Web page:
Shimmy, slide, twist, and then pop open the shell. Add a drop of Tabasco, a squeeze of lemon, and a dollop of horseradish to finish it off. Take a bite. Then another. All that work and the slimy, delicious oyster is gone — and it’s time to start again.
Once primarily found in high-end restaurants, oysters are mainstream now, and, like craft beer and artisanal spirits, they’re booming. Around the Seacoast, restaurants like Jumpin’ Jays Fish Café in Portsmouth, Brine in Newburyport, Mass., and Anneke Jans in Kittery, Maine, offer popular buck-a-shuck nights, and more oyster-focused restaurants are on the way to Portsmouth. Boston’s Row 34 oyster bar is set to open a new location in Portwalk Place in Portsmouth this spring, and chef Matt Louis, co-owner of Moxy in Portsmouth and a recent James Beard Award semi-finalist, is set to open the Franklin House Oyster Bar, with restaurateur Jay McSharry.
Shellfish will be the main attraction at the restaurant, which Louis describes as “oyster forward.”
“Ideally, depending on availability, we’ll have four (oyster varieties) from New Hampshire, and two each from Maine, Rhode Island, and Massachusetts. We’ll also have four from the West Coast,” he says.
Why are oysters so popular in the Seacoast? Louis equates it with the local food movement.
“People are getting more and more in tune with where their food comes from. They’re attending farmers markets, buying their animals locally, participating in CSA programs — they are getting involved,” Louis says. Great Bay is home to nine local oyster farms, including Cedar Point Shellfish, from which Louis has already pre-bought 10,000 oysters.
Many of these farms are small companies run by a handful of people. Dover Point Oyster is especially tiny, operated by just one man, Christopher Phillips. Growing up, Phillips spent time oystering for fun in Virginia near the Chesapeake Bay. In 2012, looking for a way to get outside and away from his stuffy office, Phillips started Dover Point Oyster. He leases three acres of space near Scammell Bridge on Route 4.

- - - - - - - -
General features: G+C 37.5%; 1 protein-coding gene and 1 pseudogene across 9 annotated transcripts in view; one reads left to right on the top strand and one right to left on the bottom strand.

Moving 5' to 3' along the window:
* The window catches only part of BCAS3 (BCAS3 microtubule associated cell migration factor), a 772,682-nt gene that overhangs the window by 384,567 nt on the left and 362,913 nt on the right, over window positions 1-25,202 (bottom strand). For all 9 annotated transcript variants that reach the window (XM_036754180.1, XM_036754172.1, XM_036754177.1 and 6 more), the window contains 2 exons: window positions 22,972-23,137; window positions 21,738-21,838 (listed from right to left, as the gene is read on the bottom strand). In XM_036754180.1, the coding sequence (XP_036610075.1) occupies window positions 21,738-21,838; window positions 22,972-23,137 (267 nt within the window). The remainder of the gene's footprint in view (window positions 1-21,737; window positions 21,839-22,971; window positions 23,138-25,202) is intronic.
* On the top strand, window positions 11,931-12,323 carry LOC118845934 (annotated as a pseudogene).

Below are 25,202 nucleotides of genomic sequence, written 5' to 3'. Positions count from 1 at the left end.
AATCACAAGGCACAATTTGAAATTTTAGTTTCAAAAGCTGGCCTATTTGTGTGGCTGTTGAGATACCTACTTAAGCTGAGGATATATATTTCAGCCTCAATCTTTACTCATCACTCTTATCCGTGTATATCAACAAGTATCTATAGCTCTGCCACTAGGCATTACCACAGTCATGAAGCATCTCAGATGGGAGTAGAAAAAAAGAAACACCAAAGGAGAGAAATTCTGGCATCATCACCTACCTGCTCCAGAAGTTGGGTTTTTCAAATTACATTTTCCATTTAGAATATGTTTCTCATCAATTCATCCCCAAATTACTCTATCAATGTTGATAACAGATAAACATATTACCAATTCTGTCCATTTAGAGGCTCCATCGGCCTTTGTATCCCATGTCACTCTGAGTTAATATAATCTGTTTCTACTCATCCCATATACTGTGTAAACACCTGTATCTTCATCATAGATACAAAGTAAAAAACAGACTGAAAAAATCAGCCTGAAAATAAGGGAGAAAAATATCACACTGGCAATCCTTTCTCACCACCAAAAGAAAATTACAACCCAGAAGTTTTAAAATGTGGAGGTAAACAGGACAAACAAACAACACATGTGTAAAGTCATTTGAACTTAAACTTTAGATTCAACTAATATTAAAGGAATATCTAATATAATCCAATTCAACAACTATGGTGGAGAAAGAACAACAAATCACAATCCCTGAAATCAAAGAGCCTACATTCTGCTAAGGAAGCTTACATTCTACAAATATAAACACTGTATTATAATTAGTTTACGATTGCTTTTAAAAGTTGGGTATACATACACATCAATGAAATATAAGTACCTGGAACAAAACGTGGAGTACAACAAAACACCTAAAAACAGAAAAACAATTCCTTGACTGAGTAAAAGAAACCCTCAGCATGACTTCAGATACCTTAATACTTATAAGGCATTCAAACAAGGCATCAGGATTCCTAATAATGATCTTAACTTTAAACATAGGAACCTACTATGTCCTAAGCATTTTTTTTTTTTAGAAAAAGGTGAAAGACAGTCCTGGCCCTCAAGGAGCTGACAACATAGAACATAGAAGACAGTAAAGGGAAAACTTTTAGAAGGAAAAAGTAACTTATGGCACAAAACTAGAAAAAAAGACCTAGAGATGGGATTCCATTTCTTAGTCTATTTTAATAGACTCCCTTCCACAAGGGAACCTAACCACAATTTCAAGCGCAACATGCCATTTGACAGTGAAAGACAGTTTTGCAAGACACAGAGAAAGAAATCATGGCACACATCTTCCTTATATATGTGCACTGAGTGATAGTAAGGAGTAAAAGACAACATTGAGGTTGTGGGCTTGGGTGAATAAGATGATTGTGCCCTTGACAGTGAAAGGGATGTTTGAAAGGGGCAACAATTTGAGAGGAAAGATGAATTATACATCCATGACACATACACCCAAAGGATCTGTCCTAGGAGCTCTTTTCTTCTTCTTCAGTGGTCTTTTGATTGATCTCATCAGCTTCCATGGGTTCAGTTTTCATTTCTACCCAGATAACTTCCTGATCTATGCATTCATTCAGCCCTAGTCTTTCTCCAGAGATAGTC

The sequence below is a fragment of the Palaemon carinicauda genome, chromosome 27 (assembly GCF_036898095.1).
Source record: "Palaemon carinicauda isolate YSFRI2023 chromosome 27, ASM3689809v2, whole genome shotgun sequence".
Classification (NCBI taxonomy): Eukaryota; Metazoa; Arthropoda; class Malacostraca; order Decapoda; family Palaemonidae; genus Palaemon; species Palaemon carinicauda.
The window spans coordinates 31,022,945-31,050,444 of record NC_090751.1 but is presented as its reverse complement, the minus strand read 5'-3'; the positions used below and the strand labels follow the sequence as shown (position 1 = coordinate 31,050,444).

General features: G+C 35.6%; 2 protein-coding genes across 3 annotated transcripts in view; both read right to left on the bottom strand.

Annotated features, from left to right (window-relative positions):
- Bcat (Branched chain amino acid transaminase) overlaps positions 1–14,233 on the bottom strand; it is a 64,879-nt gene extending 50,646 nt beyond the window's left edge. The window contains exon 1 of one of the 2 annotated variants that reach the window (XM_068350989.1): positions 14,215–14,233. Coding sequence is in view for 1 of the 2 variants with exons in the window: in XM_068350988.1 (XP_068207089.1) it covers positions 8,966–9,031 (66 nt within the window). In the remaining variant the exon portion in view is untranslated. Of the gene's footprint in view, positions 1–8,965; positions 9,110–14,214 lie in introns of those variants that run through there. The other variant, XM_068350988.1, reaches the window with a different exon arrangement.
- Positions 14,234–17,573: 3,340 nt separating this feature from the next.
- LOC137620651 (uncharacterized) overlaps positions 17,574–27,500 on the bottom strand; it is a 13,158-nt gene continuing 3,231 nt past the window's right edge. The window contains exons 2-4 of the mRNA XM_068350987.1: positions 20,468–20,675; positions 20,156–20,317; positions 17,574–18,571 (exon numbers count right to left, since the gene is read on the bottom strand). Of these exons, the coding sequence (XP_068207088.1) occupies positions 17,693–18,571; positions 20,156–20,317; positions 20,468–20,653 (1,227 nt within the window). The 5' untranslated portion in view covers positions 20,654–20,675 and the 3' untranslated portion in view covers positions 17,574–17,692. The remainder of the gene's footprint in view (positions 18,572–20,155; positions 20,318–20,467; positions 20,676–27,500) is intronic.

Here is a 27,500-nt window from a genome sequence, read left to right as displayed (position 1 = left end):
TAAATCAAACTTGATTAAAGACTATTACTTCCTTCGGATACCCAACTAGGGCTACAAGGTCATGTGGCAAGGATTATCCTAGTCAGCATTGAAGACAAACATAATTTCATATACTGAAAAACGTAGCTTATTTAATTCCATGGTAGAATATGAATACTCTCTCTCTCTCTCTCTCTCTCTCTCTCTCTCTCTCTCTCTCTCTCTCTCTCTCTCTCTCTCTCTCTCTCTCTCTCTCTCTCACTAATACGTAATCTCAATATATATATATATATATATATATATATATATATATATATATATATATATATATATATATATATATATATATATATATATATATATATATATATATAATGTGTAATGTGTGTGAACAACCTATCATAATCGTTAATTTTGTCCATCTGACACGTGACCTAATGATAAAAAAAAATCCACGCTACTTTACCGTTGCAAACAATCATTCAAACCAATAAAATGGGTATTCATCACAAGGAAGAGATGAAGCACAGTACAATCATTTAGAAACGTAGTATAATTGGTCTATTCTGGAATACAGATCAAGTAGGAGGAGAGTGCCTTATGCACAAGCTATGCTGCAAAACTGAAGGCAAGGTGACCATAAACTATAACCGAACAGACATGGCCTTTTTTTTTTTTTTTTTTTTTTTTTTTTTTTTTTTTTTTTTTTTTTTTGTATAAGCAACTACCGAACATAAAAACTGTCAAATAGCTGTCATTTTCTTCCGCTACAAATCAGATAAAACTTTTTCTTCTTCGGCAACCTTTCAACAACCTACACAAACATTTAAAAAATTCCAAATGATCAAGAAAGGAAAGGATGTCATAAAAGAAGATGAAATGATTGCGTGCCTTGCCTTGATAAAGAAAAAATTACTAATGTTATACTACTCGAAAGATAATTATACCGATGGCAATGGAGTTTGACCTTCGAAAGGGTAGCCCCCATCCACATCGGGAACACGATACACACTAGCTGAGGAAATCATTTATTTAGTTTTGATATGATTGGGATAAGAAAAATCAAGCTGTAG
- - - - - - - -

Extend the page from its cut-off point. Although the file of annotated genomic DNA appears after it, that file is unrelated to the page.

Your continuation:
Farming oysters is difficult and time-consuming, according to Phillips. “The biggest challenge for me is managing the farm itself. Staying on top of all the gear in the water is a lot more hands-on than I had originally anticipated,” he says.
Raising and growing an oyster farm is all about sorting. Phillips brings in seeds, baby oysters about the size of a grain of sand, or seedlings, about the size of a fingernail, and starts raising them. “We have many different bags of oysters. All are different sizes. We sort them as they grow. The bigger the oyster gets, the bigger a bag it should be in. When they are market size, between two to three inches, 100 oysters will fit in a bag,” Phillips says.
He sells his oysters to a distributor in Kittery, who handles the rest from there. As a small operation, he says it wouldn’t be viable for him to travel all over New England hawking oysters from restaurant to restaurant.
Supporting local business isn’t the only reason people are turning to oysters. The ways we enjoy our meals are evolving as well, according to Louis.
“Dining as a whole is getting a lot more casual, maybe since the economy shifted gears. Oyster bars fit into that because you can have fun and get good food without having to be in a high-end formal dining atmosphere,” Louis says.
Though both men enjoy Great Bay’s oysters, they differ in how they eat the barnacled beauties. Louis favors them raw and naked of any tinctures; Phillips prefers them baked. No matter how you enjoy them, there are a few simple things you should be aware of before ordering a dozen on buck-a-shuck night.
Best by: According to Louis, the freshness of the oyster is its most important quality. “It should have notes of ocean and sea air. If it doesn’t, you don’t want to eat it,” he says.
East vs. west: Though each oyster’s taste can change over the course of the season and waters, each region’s oysters have some typical characteristics. “Typically, East Coast oysters are a little bit narrower, in terms of flavor profile. They’ll have notes of minerals, steel, and cold-water characteristics. Think cold rocks,” says Louis. “West Coast varieties will taste fruitier, creamier, and sweeter, because the water is warmer.”
Taste test: Much like tasting coffee, wine, and craft beers, focus on the flavor profiles of an oyster. Take in the oyster with its salty liquid and give it a few good chews, but not much more than that.
Myriad toppings: Anything you add to a raw oyster shouldn’t overpower its natural taste — it should only complement and enhance. The usual suspects are malt vinegar, hot sauce, lemon, and horseradish. Louis suggests diners go outside their comfort zone by adding “pickled ginger, cucumber, smoked sea salt, or even fruity sorbets.”